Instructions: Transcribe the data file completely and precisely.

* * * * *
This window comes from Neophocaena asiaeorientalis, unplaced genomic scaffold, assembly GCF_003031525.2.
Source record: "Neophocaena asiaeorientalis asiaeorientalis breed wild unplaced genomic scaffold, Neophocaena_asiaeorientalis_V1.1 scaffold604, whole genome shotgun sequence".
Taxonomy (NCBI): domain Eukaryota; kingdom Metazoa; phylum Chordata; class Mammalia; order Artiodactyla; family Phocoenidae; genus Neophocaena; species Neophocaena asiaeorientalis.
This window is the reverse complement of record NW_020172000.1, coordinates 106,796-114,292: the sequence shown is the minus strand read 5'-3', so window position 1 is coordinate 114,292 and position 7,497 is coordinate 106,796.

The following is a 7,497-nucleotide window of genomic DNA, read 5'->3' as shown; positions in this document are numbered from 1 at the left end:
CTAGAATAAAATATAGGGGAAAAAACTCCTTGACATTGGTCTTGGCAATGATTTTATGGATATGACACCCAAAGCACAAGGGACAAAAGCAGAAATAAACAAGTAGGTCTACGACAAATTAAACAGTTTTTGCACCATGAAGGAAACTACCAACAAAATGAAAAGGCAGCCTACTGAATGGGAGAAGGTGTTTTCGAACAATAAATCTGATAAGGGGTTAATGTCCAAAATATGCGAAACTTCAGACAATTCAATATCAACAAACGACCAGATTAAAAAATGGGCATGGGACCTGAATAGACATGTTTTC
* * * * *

This window comes from Neophocaena asiaeorientalis, unplaced genomic scaffold, assembly GCF_003031525.2.
Source record: "Neophocaena asiaeorientalis asiaeorientalis breed wild unplaced genomic scaffold, Neophocaena_asiaeorientalis_V1.1 scaffold604, whole genome shotgun sequence".
Taxonomy (NCBI): domain Eukaryota; kingdom Metazoa; phylum Chordata; class Mammalia; order Artiodactyla; family Phocoenidae; genus Neophocaena; species Neophocaena asiaeorientalis.
This window is the reverse complement of record NW_020172000.1, coordinates 106,796-114,292: the sequence shown is the minus strand read 5'-3', so window position 1 is coordinate 114,292 and position 7,497 is coordinate 106,796.

The following is a 7,497-nucleotide window of genomic DNA, read 5'->3' as shown; positions in this document are numbered from 1 at the left end:
CTAGAATAAAATATAGGGGAAAAAACTCCTTGACATTGGTCTTGGCAATGATTTTATGGATATGACACCCAAAGCACAAGGGACAAAAGCAGAAATAAACAAGTAGGTCTACGACAAATTAAACAGTTTTTGCACCATGAAGGAAACTACCAACAAAATGAAAAGGCAGCCTACTGAATGGGAGAAGGTGTTTTCGAACAATAAATCTGATAAGGGGTTAATGTCCAAAATATGCGAAACTTCAGACAATTCAATATCAACAAACGACCAGATTAAAAAATGGGCATGGGACCTGAATAGACATGTTTTC